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What Is Personification?

Examples of Personification in Prose, Poetry, and Advertising

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What Is Personification?

Bib the Michelin Man

(Manufacture Française des Pneumatiques Michelin)

As defined in our glossary, personification is a figure of speech in which an inanimate object or abstraction is given human qualities or abilities. At times, as with this personification of the micro-blogging service Twitter, a writer may call attention to her use of the figurative device:

Look, some of my best friends are tweeting. . . .

But at the risk of unilaterally offending 14 million people, I need to say this: If Twitter were a person, it would be an emotionally unstable person. It would be that person we avoid at parties and whose calls we don't pick up. It would be the person whose willingness to confide in us at first seems intriguing and flattering but eventually makes us feel kind of gross because the friendship is unearned and the confidence is unjustified. The human incarnation of Twitter, in other words, is the person we all feel sorry for, the person we suspect might be a bit mentally ill, the tragic oversharer.
(Meghan Daum, "Tweeting: Inane or Insane?" Times Union of Albany, New York, April 23, 2009)
Often, however, personification is used less directly--in essays and advertisements, poems and stories--to convey an attitude, promote a product, or illustrate an idea.

Personification As a Type of Simile or Metaphor

Because personification involves making a comparison, it can be viewed as a special kind of simile (a direct or explicit comparison) or metaphor (an implicit comparison). In Robert Frost's poem "Birches," for example, the personification of the trees as girls (introduced by the word "like") is a type of simile:

You may see their trunks arching in the woods
Years afterwards, trailing their leaves on the ground,
Like girls on hands and knees that throw their hair
Before them over their heads to dry in the sun.
In the next two lines of the poem, Frost again uses personification, but this time in a metaphor comparing "Truth" to a plain-speaking woman:
But I was going to say when Truth broke in
With all her matter-of-fact about the ice-storm
Because people have a tendency to look at the world in human terms, it's not surprising that we often rely on personification (also known as prosopopoeia) to bring inanimate things to life.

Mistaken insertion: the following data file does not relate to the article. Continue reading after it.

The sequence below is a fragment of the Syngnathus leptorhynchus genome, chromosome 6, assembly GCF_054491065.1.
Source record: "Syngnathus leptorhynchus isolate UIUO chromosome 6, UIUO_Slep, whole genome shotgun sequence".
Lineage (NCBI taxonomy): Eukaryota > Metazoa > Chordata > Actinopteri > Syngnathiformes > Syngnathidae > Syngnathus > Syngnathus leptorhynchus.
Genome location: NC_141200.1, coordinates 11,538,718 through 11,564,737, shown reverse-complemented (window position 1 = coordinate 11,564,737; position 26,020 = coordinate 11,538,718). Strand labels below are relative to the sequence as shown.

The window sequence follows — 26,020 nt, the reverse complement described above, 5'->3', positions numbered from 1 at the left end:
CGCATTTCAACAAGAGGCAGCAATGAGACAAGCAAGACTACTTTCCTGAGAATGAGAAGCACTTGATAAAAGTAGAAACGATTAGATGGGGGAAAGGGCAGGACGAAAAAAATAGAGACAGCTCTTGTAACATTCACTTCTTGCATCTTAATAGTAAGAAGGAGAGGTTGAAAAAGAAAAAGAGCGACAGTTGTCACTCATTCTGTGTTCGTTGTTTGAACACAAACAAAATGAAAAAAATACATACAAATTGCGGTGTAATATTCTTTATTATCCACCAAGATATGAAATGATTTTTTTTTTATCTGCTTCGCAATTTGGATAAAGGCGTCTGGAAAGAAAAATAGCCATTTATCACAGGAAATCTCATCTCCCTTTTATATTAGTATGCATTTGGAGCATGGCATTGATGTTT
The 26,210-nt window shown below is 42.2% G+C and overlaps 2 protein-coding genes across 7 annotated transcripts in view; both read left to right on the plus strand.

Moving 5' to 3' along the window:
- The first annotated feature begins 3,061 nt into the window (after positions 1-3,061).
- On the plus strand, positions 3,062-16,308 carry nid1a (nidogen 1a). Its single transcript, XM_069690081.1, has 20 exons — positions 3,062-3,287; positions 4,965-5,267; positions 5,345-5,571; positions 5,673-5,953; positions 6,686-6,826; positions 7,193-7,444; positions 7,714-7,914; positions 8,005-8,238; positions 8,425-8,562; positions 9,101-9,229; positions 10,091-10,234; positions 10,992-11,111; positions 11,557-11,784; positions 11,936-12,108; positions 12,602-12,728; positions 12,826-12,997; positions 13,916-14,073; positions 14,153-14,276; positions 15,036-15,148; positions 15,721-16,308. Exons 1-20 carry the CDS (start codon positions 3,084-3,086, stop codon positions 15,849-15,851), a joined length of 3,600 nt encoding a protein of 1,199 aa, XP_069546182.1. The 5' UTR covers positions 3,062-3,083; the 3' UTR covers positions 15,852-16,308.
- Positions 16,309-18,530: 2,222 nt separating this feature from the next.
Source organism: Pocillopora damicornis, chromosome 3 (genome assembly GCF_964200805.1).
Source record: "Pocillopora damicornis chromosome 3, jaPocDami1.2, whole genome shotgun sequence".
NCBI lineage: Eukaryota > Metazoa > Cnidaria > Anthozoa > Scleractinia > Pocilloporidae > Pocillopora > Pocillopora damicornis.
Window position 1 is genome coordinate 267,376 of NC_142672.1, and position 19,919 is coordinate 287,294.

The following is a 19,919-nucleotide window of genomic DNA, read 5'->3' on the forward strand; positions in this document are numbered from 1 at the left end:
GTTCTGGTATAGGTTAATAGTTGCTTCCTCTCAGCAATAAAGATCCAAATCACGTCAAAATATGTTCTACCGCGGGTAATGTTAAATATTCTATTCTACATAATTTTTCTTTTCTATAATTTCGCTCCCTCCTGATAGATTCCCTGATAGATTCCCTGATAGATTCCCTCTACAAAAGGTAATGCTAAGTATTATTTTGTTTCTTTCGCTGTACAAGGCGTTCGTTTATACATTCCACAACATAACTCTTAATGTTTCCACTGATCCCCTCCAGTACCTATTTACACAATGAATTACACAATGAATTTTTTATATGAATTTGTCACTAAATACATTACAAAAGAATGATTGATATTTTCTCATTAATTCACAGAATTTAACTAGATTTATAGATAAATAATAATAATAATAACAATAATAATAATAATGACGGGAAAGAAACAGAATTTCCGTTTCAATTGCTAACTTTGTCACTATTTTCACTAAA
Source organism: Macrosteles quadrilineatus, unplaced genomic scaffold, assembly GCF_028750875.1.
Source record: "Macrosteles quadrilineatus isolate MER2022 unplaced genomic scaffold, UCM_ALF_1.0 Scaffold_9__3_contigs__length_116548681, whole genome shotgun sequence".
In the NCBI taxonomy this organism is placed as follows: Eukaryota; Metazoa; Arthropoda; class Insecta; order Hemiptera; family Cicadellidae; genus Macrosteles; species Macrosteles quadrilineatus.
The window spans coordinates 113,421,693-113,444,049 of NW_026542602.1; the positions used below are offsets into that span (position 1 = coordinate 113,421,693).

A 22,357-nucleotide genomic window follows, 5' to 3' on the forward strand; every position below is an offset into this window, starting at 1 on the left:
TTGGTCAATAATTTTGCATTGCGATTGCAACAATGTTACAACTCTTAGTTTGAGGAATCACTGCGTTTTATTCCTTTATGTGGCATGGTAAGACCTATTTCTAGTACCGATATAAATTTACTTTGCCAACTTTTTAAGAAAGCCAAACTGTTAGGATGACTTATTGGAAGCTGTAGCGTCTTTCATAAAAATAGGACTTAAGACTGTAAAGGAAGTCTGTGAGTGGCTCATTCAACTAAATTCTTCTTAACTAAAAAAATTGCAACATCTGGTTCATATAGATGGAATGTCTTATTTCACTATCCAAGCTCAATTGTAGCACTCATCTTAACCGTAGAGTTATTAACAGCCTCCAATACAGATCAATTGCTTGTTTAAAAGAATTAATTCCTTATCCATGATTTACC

Personification in Advertising

Have any of these "people" ever appeared in your kitchen: Mr. Clean (a household cleaner), Chore Boy (a scouring pad), or Mr. Muscle (an oven cleaner)? How about Aunt Jemima (pancakes), Cap'n Crunch (cereal), Little Debbie (snack cakes), the Jolly Green Giant (vegetables), Poppin' Fresh (also known as the Pillsbury Doughboy), or Uncle Ben (rice)?

For over a century, companies have relied heavily on personification to create memorable images of their products--images that often appear in print advertisements and TV commercials for those "brands." Iain MacRury, a professor of consumer and advertising studies at the University of East London, has discussed the role played by one of the world's oldest trademarks, Bibendum, the Michelin Man:

The familiar Michelin logo is a celebrated instance of the art of "advertising personification." A person or cartoon character becomes the embodiment of a product or brand--here Michelin, manufacturers of rubber products and, notably, tires. The figure is familiar in itself and audiences routinely read this logo--depicting a cartoon "man" made of tires--as a friendly character; he personifies the product range (in particular Michelin tires) and animates both product and brand, representing a culturally recognized, practical and commercial presence--reliably there, friendly and trusted. The movement of personification is close to the heart of what all good advertising tends to try to achieve."
(Iain MacRury, Advertising, Routledge, 2009)

In fact, it's hard to imagine what advertising would be like without the figure of personification. Here's just a small sample of the countless popular slogans (or "taglines") that rely on personification to market products ranging from toilet paper to life insurance.

  • Kleenex says bless you.
    (Kleenex facial tissues)


  • Nothing hugs like Huggies.
    (Huggies Supreme diapers)


  • Unwrap a smile.
    (Little Debbie snack cakes)


  • Goldfish. The snack that smiles back.
    (Goldfish snack crackers)


  • Carvel. It's what happy tastes like.
    (Carvel ice cream)


  • Cottonelle. Looking out for the family.
    (Cottonelle toilet paper)


  • The toilet tissue that really cares for Downunder.
    (Bouquets toilet paper, Australia)


  • You're in good hands with Allstate.
    (Allstate Insurance Company)


  • Taste me! Taste me! Come on and taste me!
    (Doral cigarettes)


  • What do you feed a machine with an appetite this big?
    (Indesit washing machine and Ariel Liquitabs, laundry detergent, UK)


  • The heartbeat of America.
    (Chevrolet cars)


  • The car that cares
    (Kia cars)


  • Acer. We hear you.
    (Acer computers)


  • How will you use us today?
    (Avery Labels)


  • Baldwin Cooke. Products that say "Thank You" 365 days a year.
    (Baldwin Cooke calendars and business planners)

But as we'll see on page two, personification is not solely concerned with selling things.

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